The pipeline has the strongest backing in Alberta and Saskatchewan.
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The company thought issues surrounding the province's review of the pipeline had been resolved.
Notley says Quebec is just planning on conducting a review.
Several municipal leaders in the Greater Montreal area have already deemed the pipeline too environmentally risky.
There is a catechism of the fossil fuel industry, with oft-repeated claims that seem by repetition to escape examination. Peter MacKay's recent opinion piece on pipelines was a veritable greatest hits compilation of such claims. He writes that "pipelines are by far the safest means of transporting oil." The first muddying of facts is the notion that we are talking about shipping oil. All the current pipeline proposals, including Energy East, are primarily about shipping unprocessed bitumen. Bitumen is in a pre-crude state and can only be casually referenced as "oil" if one accepted the idea that grain should be referred to as "croissants" when discussing markets.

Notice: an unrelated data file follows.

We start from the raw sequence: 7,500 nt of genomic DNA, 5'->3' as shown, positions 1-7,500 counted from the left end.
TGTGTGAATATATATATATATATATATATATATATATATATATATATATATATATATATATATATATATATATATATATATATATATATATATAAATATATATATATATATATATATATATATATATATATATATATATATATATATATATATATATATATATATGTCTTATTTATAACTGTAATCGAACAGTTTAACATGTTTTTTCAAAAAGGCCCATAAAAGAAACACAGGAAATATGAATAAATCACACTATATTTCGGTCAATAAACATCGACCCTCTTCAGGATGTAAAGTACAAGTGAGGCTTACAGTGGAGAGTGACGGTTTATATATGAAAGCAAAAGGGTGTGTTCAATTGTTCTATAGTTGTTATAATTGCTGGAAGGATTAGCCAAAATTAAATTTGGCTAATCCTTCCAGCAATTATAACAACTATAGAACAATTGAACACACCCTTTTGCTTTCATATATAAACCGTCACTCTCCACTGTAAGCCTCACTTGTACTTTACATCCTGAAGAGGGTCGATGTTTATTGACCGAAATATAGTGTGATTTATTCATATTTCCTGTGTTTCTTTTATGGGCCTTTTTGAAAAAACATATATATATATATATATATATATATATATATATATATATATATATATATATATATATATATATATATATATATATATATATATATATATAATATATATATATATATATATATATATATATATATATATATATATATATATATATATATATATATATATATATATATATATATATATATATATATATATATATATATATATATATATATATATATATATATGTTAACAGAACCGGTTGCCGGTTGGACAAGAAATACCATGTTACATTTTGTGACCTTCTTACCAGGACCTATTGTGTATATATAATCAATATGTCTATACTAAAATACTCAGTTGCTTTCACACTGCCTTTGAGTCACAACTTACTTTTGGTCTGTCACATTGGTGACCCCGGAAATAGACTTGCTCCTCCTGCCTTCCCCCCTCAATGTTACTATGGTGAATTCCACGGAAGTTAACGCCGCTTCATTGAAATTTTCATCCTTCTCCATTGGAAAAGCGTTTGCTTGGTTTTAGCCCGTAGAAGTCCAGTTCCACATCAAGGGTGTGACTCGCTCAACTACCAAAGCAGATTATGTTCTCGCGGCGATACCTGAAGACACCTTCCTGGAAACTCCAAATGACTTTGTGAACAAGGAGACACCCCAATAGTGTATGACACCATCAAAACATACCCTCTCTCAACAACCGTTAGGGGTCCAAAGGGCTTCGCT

THE CANADIAN PRESS/Graham Hughes
They want to subject the Energy East pipeline to Quebec's environmental regulations.
Christophe Ena/Canadian Press
When Mayor Denis Coderre, the spokeman of the 82 municipalities of Montreal 's Urban Community, said "no" to TransCanada's Energy East pipeline, there was an uproar in Western Canada. Many, including Premier Brad Wall and Rick Mercer made wild accusations, saying this was a national unity question.
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Two Quebec-specific obstacles that stand in the way of the project getting approval.
When TransCanada first announced its 4400km Energy East pipeline project from Alberta to Saint John, the spin was all about nation-building. This spin is dependent on the idea that Energy East will see crude produced in the Prairies replace so-called foreign imports to Atlantic Canada.
The prime minister's "absolutely" answer in October comes back.
Deal with ABB Canada will create 120 jobs in Quebec.